# Closure of regular languages under interchanging two different letters

Given any deterministic finite state automata $$M$$ over any alphabet, I need to construct an FSA $$M'$$ that accepts the set of strings $$M$$ accepts, but with two different letters interchanged. For example, if $$M$$ only accepts $$101$$, $$M'$$ should only accept any element from $$\{011, 110\}$$.

Suppose a string accepted by $$M$$ has $$n$$ letters, I tried to construct an FSA with a parallel structure, with initial state $$q_0$$ that has $$\epsilon$$ transition to $$M_1, M_2, \dots, M_{\binom{n}{2}}$$, where each $$M_i$$ accepts strings with two letters at two unique positions interchanged. The final states should be $$F_1, F_2,\dots,F_{\binom{n}{2}}$$. Then I may claim that $$M'$$ should accept their union.

But I am not sure how to construct this parallel structure. Specifically, how should I construct the transition function of this parallel structure that restricts a single interchange only for any $$M_i$$?

• Your approach doesn't work, since the original language could be infinite, while your automaton requires $\binom{n}{2}$ states to handle words of length $n$. – Yuval Filmus Apr 5 at 19:22

## 1 Answer

Suppose that you guess that $$\sigma$$ and $$\tau$$ should be exchanged, where $$\sigma$$ appears before $$\tau$$ (in the original word).

You start reading the input word, letter by letter. When you encounter $$\tau$$, you can optionally act as if you read $$\sigma$$. Later on, when you encounter $$\sigma$$, you can optionally act as if you read $$\tau$$. From that point on, you accept the word if the original DFA accepted it.

Here is how to implement this in an NFA. Let the original DFA have states $$Q$$, initial state $$q_0$$, final states $$F$$, and transition function $$\delta$$. We construct a new NFA whose states are $$\Sigma \times \Sigma \times Q \times \{0,1,2\}$$. The initial states are $$\{(\sigma,\tau,q_0,0) : \sigma \neq \tau\}$$. The final states are $$\Sigma \times \Sigma \times F \times \{2\}$$. The most complicated bit is the transition function $$\delta'$$:

• For $$\kappa \neq \tau$$, $$\delta'((\sigma,\tau,q,0),\kappa) = \{ (\sigma,\tau,\delta(q,\kappa),0) \}$$.
• $$\delta'((\sigma,\tau,q,0),\tau) = \{ (\sigma,\tau,\delta(q,\tau),0), (\sigma,\tau,\delta(q,\sigma),1) \}$$.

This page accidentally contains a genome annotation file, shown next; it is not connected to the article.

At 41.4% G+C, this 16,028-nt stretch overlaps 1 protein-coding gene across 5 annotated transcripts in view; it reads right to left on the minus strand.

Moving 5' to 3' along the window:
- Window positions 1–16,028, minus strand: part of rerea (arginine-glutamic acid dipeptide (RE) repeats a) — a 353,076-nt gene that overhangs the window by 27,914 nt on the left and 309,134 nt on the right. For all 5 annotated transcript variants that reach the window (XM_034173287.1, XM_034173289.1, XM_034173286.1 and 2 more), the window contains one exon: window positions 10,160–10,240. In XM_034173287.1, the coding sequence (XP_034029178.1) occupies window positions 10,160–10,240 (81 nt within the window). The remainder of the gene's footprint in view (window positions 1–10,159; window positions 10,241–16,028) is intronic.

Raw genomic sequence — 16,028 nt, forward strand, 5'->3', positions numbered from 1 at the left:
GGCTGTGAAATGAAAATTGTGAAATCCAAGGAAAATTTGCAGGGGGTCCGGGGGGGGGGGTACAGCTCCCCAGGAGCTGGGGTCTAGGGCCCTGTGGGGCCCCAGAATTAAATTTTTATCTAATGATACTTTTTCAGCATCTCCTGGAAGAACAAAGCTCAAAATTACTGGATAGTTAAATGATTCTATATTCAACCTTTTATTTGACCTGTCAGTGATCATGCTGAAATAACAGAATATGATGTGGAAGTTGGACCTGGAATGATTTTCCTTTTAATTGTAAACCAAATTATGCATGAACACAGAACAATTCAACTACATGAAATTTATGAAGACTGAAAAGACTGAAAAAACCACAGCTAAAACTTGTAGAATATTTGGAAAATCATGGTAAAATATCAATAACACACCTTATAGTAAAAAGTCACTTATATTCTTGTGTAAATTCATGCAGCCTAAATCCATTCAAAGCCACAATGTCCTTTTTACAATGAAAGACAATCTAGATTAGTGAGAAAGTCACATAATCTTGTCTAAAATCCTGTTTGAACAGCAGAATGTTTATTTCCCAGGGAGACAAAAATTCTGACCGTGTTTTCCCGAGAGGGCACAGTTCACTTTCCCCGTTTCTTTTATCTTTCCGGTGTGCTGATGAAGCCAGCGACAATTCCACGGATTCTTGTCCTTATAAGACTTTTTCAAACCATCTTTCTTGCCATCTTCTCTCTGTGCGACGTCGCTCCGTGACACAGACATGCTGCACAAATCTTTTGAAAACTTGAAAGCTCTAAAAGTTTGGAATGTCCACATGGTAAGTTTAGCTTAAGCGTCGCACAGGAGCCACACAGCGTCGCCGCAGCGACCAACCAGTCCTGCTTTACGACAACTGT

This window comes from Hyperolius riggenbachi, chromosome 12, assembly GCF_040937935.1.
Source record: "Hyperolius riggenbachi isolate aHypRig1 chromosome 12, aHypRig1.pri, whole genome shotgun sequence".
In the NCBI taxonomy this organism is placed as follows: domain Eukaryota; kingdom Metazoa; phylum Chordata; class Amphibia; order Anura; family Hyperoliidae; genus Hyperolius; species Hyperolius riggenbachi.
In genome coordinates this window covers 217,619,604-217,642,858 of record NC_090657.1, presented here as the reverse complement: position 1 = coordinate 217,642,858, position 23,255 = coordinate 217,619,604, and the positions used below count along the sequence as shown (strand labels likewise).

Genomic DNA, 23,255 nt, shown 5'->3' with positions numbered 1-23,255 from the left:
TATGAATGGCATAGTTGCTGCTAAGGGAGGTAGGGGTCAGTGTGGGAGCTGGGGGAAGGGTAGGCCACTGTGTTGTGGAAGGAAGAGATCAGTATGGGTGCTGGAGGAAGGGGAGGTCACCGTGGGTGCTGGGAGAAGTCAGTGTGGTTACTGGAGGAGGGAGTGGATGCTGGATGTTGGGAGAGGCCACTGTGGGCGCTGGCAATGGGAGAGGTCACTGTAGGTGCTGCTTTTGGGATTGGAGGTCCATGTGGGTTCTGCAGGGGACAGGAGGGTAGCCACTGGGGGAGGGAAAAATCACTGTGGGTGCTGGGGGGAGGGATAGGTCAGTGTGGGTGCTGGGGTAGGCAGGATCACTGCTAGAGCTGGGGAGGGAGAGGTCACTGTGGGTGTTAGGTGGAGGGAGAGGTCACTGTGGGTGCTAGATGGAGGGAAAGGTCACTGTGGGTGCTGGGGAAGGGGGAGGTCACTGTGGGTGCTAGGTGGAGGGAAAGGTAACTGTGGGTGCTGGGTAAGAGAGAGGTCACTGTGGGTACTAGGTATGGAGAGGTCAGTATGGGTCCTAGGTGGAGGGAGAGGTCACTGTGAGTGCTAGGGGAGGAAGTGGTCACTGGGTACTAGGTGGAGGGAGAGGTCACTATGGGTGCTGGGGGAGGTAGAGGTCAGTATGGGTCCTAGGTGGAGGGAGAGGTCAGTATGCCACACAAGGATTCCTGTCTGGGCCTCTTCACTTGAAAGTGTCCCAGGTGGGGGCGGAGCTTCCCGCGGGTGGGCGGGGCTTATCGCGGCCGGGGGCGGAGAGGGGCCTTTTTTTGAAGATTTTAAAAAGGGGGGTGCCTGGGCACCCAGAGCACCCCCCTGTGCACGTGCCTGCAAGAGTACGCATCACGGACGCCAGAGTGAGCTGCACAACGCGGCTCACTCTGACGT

• For $$\kappa \neq \sigma$$, $$\delta'((\sigma,\tau,q,1),\kappa) = \{ (\sigma,\tau,\delta(q,\kappa),1) \}$$.
• $$\delta'((\sigma,\tau,q,1),\sigma) = \{ (\sigma,\tau,\delta(q,\sigma),1), (\sigma,\tau,\delta(q,\tau),2) \}$$.
• $$\delta'((\sigma,\tau,q,2),\kappa) = \{ (\sigma,\tau,\delta(q,\kappa),2) \}$$.
• Thank you for your solution! For the second last specification of the transition functions though, should $\delta'((\sigma, \tau, q, 0), \sigma)$ be $\delta'((\sigma, \tau, q, 1), \sigma)$ instead? – Curious student Apr 6 at 5:47
• Thanks for the correction. – Yuval Filmus Apr 6 at 6:04
• I also was wondering how to prove the correctness of this design (the language accepted by $M'$ is exactly the language accepted by $M$ with two different letters interchanged). I have tried to use induction on the length of strings input, but I cannot find connections using the transition functions. – Curious student Apr 6 at 14:43
• You can use induction. You need to come up with the correct induction hypothesis. – Yuval Filmus Apr 6 at 14:44
• I think induction needs to use interchange as a function to obtain a new regular expression, then prove closure of union, concatenation and Kleene star. Is it more natural for this scenario to just prove $L(M')$ and $interchange(L(M))$ (I made this function up) are a subset of each other using the design of $M'$? – Curious student Apr 6 at 15:42